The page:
Brazil's government has stopped publishing a running total of coronavirus deaths and infections in an extraordinary move that critics call an attempt to hide the true toll of the disease in Latin America's largest nation. The Saturday move came after months of criticism from experts saying Brazil's statistics are woefully deficient, and in some cases manipulated, so it may never be possible to gain a real understanding of the depth of the pandemic in the country. Brazil's last official numbers showed it had recorded over 34,000 deaths related to the coronavirus, the third-highest number in the world, just ahead of Italy.
A former leader of the Palestinian Islamic Jihad militant group Ramadan Shallah has died after battling illness, al-Manar TV reported on Saturday. Al-Manar did not specify the exact nature of the illness. Labelled a terrorist organisation by the United States, European Union and others, the group has waged attacks on Israel and aims to establish an Islamic Palestinian state.
Airlines and airports are bracing for chaos on Monday after they were issued with strict new quarantine rules on Friday afternoon, leaving them with a race to implement them. Passengers arriving in the UK must fill out an online form 48 hours before they travel. Operational guidance issued to airlines on how the 14-day quarantine will be administered, seen by The Telegraph, reveals those flying and airlines face hefty fines for failing to comply with the rules.
LONDON—A corrupt former police officer who was caught working with Trump Tower lawyer Natalia Veselnitskaya has revealed in a Swiss court how Russia's complex foreign influence campaign targets justice systems in Western countries. The former consultant to the Swiss Federal Prosecutor's Office was sacked and convicted after his entanglement with Veselnitskaya and the Russian prosecutor general's office was exposed. On the visit to the spectacular Kamchatka Peninsula and Lake Baikal, the official, who is identified only as Victor K., reportedly admitted that he spent a week fishing, enjoying the rugged countryside, and hunting for bear, including from a helicopter, with officials from the Russian prosecutor general's office.
Iran's President Hassan Rouhani recently warned that coronavirus-related restrictions that were recently loosened on economic grounds might be reimposed if a second wave of the virus erupts across the country. Iranian health officials reported 3,134 new coronavirus infections on June 3, which marks the highest contagion rate since March 30 and brings the total number of cases to 160,696. Fears of economic instability and public unrest as a potential consequence also affected the Islamic Republic's permissive early response to the outbreak originating from China, with ultimately cataclysmic ramifications.
Lightning causes a huge amount of damage every year, mostly to property much closer to the ground. The marble Washington Monument is topped with a set of lightning rods. A Washington, D.C. news channel captured astonishing footage of lightning repeatedly striking the Washington Monument on Thursday night.
getty The White House released a statement on Thursday praising the "courage" of Chinese pro-democracy protesters that stood up to Chinese authoritarianism in Tiananmen Square in 1989. The statement was made by White House Press Secretary Kayleigh McEnany on the 31st anniversary of the 1989 Tiananmen Square massacre, in which Chinese troops entered Tiananmen Square in Beijing and fired on unarmed pro-democracy protesters. While the statement praises Chinese protesters for their "courage and optimism," it fails to call out violent police response against protests happening now in the US.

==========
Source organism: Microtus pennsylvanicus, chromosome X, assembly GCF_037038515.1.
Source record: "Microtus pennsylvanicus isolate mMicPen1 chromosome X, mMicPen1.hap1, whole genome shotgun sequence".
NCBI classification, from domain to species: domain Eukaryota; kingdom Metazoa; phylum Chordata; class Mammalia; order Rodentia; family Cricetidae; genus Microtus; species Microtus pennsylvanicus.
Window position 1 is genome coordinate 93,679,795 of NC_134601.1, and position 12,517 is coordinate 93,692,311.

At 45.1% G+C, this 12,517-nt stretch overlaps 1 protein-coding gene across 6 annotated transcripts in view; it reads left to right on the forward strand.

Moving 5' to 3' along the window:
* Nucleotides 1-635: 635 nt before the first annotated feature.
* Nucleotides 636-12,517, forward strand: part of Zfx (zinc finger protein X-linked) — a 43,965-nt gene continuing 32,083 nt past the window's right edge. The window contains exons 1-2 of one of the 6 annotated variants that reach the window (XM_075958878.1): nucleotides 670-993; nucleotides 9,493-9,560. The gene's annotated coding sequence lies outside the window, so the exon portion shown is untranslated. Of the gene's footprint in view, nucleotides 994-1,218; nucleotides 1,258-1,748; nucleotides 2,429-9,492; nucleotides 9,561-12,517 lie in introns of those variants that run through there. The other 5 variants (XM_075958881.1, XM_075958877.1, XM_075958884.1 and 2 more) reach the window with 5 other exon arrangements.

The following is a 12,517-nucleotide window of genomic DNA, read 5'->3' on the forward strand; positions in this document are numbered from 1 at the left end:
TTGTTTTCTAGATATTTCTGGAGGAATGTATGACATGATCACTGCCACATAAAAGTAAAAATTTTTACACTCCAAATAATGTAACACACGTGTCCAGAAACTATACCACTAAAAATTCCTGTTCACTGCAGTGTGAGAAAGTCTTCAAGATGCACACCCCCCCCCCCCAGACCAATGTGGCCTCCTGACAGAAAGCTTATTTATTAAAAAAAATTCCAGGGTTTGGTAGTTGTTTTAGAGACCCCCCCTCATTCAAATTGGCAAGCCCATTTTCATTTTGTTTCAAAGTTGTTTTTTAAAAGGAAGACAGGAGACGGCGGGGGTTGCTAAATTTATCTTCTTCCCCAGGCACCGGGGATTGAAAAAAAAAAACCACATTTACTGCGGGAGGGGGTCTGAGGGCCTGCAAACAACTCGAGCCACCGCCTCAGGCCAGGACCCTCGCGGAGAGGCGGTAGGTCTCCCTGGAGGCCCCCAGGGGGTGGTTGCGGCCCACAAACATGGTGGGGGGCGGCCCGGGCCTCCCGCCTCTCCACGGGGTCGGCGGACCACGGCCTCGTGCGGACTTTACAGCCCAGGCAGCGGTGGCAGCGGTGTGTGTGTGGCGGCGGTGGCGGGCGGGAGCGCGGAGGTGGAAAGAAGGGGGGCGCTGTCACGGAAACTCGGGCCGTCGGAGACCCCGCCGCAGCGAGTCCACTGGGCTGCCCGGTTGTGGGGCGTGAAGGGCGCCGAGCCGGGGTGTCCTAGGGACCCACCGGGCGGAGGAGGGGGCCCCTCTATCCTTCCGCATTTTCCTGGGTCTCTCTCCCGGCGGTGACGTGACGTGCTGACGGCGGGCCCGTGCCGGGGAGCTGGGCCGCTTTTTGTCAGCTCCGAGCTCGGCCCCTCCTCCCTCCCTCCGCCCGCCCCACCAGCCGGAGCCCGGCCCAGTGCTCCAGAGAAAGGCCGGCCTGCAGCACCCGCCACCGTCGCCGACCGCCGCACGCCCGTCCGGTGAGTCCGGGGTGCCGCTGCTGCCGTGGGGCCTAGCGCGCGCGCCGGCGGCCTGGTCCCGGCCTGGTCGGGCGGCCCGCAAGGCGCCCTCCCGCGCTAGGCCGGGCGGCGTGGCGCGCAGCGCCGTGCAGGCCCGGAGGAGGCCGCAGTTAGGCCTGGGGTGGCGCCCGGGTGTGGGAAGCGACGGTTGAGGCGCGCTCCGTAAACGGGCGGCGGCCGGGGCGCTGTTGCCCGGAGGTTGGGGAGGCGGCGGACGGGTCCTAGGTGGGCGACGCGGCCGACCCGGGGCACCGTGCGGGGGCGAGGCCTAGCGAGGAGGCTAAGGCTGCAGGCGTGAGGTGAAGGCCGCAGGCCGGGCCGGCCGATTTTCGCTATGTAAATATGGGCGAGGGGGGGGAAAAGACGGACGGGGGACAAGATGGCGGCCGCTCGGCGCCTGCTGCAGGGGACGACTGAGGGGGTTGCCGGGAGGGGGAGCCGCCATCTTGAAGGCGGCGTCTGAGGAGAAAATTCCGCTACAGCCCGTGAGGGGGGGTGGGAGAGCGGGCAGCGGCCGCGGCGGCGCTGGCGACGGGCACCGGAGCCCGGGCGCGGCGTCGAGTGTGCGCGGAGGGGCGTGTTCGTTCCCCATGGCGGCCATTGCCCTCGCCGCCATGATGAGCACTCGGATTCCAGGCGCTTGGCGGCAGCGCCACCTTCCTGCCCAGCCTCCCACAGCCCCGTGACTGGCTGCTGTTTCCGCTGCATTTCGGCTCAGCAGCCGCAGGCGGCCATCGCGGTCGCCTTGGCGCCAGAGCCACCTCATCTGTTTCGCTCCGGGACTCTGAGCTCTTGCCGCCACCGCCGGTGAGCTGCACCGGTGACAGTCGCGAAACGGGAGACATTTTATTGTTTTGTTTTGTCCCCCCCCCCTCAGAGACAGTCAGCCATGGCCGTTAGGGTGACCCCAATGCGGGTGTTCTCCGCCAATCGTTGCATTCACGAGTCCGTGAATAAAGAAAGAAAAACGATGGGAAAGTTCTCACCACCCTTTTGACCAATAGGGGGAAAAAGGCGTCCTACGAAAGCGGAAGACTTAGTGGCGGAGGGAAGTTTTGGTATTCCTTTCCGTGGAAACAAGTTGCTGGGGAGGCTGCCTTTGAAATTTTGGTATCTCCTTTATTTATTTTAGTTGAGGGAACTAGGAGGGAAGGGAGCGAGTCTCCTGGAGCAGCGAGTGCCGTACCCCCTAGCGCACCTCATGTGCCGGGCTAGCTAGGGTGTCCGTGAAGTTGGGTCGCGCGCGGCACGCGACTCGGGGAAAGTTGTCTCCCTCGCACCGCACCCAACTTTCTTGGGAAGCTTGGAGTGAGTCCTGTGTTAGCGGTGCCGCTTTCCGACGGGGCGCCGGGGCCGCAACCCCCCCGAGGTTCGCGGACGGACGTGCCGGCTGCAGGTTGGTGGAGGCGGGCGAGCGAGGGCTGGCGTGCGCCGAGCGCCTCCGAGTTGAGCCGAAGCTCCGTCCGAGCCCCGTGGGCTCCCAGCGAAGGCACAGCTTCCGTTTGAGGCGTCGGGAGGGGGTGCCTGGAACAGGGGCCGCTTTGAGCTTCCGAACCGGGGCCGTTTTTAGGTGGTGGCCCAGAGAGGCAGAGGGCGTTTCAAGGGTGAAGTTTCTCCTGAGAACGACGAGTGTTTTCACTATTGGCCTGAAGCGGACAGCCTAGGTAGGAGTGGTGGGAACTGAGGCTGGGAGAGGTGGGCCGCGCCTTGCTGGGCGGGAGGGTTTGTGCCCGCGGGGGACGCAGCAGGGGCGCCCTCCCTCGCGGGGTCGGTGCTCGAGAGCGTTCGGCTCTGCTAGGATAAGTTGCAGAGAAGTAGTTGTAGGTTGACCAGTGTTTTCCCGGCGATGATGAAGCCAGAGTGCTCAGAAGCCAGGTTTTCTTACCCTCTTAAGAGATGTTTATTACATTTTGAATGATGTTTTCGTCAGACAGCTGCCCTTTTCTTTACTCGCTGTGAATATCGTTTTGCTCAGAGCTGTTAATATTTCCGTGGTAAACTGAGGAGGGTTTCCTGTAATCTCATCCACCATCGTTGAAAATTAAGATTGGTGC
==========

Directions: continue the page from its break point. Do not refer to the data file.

Tropical Storm Cristobal continued to gather strength Friday as it entered the Gulf of Mexico and aimed for Louisiana. As of early Friday evening, the storm had sustained winds of 40 mph and was located 535 miles south of the mouth of the Mississippi River, according to the National Hurricane Center. It was headed north toward the Gulf Coast states at about 13 mph, federal forecasters said.
Two suspended Buffalo police officers were charged with second-degree assault Saturday amid outcry over video showing officers shoving a 75-year-old man to the ground at a demonstration over the death of George Floyd, prosecutors said. Robert McCabe and Aaron Torgalski pleaded not guilty to the charges and were released without bail, Erie County District Attorney John Flynn said in a news conference. Gov. Andrew Cuomo on Saturday applauded the work of Buffalo Mayor Bryon Brown and the district attorney after saying Friday that the officers should be fired.
An Indonesian army helicopter crashed on the main island of Java on Saturday, killing four of the nine people on board, officials said. The Russian-made MI17 helicopter was carrying nine soldiers on a training mission when it went down and burst into flames in Central Java province's Kendal district about an hour after taking off from the provincial capital, Semarang, said army spokesman Brig. Gen. Nefra Firdaus. In addition to the four who were killed, five others were hospitalized with serious injuries after managing to escape the wreckage, Firdaus said in a statement.
The health secretary of Osasco city in Brazil's Sao Paulo metropolitan region was targeted in a shooting attack on Thursday night, the state department of public security said on Friday, adding police were investigating whether the incident was related to his efforts to fight the novel coronavirus. "The victim, a public server of the city, had his vehicle hit by gunfire, but he was not injured," the public security secretariat said, identifying him as Fernando Machado Oliveira. Brazil's TV Globo network reported that Oliveira told police he had received audio threats on his messaging app WhatsApp.
It was about 8:45 p.m. in Brooklyn on Wednesday, 45 minutes past the city's curfew, when a peaceful protest march encountered a line of riot police, near Cadman Plaza. Hundreds of demonstrators stood there for 10 minutes, chanting, arms raised, until their leaders decided to turn the group around and leave the area. What they had not seen was that riot police had flooded the plaza behind them, engaging in a law enforcement tactic called kettling, which involves encircling protesters so that they have no way to exit from a park, city block or other public space, and then charging them and making arrests.